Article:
The Parable of the Genie in the Bottle








Ezra Azra

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Copyright 2023 by Ezra Azra

.Photo by 100   files at Pexels.
Photo by 100   files at Pexels.
Photo by 100 files: https://www.pexels.com/photo/woman-posing-in-arabic-clothing-with-genie-lamp-15499799/
 
First, the centuries-old Arabian tale.

Centuries and centuries ago in a kingdom nation, world famous for its incredible wealth and wisdom, a poor fisherman was walking, bare feet, on the shore of the ocean, an hour-or-so before nightfall.

The fisherman was depressed because his four-man boat crew had caught no fish that day; like most days recently.

There were many fishermen like him. In his four-man boat crew, all had started like him: orphans and poor. Fishing had been good to the other three. Over time they had earned enough from selling their boat catch. Nowadays, all three had families of their own. He was the last, still an orphan and alone and poor. He was cautiously hopeful that his turn at comfortable success was around the corner.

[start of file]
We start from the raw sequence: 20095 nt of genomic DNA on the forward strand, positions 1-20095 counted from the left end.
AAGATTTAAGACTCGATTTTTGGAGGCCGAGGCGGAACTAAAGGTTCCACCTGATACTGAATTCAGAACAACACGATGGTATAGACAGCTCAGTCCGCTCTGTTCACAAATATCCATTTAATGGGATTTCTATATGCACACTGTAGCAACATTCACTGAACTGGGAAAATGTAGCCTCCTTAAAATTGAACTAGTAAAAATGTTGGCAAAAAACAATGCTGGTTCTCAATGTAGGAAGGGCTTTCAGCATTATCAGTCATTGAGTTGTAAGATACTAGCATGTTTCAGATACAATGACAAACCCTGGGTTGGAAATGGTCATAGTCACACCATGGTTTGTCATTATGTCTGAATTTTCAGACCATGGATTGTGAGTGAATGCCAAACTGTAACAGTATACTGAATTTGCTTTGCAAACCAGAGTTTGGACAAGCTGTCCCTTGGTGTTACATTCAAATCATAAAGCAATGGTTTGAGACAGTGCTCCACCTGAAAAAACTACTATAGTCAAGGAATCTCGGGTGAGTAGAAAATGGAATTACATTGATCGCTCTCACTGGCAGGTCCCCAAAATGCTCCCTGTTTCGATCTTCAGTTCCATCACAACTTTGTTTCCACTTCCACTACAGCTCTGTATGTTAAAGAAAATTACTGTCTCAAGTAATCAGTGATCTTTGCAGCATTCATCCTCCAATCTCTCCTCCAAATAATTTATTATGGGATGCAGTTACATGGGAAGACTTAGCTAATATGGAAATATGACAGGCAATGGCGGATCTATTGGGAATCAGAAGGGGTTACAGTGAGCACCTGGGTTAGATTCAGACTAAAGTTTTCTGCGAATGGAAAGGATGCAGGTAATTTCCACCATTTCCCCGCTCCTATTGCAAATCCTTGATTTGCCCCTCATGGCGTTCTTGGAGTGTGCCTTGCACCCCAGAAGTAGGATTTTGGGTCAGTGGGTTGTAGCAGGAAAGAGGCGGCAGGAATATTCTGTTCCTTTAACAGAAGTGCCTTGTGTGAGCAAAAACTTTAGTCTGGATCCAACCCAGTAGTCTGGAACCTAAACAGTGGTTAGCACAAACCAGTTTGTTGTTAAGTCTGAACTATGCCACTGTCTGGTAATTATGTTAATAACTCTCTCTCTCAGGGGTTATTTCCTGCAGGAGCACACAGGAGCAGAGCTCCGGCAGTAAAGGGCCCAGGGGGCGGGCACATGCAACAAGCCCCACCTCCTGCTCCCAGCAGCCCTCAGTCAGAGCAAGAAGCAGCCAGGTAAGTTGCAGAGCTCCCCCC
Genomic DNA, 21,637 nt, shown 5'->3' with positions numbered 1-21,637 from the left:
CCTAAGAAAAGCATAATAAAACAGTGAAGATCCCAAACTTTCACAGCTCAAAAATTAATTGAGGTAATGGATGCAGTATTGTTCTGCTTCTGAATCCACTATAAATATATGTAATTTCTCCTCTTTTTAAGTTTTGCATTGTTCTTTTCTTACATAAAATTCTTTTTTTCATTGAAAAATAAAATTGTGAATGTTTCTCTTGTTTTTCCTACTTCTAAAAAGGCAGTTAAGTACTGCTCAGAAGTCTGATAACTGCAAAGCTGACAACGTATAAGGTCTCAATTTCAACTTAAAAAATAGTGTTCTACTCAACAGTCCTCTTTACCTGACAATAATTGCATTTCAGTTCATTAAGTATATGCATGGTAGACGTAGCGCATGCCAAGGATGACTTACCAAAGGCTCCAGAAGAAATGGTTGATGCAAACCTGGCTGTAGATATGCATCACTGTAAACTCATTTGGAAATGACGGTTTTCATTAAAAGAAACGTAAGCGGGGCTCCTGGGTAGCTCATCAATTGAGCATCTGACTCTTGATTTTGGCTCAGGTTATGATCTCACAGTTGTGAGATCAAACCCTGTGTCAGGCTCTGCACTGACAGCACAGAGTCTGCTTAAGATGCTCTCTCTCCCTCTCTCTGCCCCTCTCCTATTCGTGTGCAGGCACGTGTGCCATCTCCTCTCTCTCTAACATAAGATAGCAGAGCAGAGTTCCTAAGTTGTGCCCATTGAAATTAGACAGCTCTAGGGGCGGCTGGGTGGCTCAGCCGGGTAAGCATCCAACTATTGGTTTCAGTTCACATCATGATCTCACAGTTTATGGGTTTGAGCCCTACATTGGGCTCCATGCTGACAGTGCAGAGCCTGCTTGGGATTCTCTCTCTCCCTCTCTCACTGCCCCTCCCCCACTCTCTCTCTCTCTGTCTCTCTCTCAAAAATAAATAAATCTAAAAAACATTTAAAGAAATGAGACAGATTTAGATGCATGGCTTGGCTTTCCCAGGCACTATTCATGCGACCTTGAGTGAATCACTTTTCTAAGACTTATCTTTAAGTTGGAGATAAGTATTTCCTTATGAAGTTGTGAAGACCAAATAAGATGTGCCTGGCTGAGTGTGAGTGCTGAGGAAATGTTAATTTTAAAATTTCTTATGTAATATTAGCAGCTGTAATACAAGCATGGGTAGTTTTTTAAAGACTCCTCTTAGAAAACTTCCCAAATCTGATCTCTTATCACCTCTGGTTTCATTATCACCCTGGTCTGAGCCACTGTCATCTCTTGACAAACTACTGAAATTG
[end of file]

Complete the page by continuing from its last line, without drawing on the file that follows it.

Because he did not have a family waiting for his return, it was his duty to be the last to leave the boat at the end of the day's fishing. It was his responsibility to tie-secure the boat to the wood post on the shore, and the oars and the fishing net inside the boat. He had done all of that.

He was in no particular hurry to get to his rented room today because that night would be his last in that building. The place had been sold. The new landlord had doubled the rent. Some of the tenants, like the fisherman, decided to leave because they could not afford to pay the increased rent. Since he had no possessions other than clothing, the only important reason he had to be there the next morning, was to return the key to the landlord. He would be sleeping on the floor that last night because he had already sold away the chair he slept in, his sole item of furniture. He was so depressed that he was repeatedly telling himself to not care if, when he returned to his room that last night, he discovered his small bundle of clothing he had there, had been stolen.

As usual, as he walked, he kept an eye out for shore debris. Sometimes he would find on the shore, washed up by the waves, items he could sell for a few coins. Items such as items of clothing, flags of far away countries, boxes with things inside, shoe laces.

At one time he found a thick book, with all its pages. Since he, the poorest of poor fisherfolk, could not read, he could not tell what the book was about.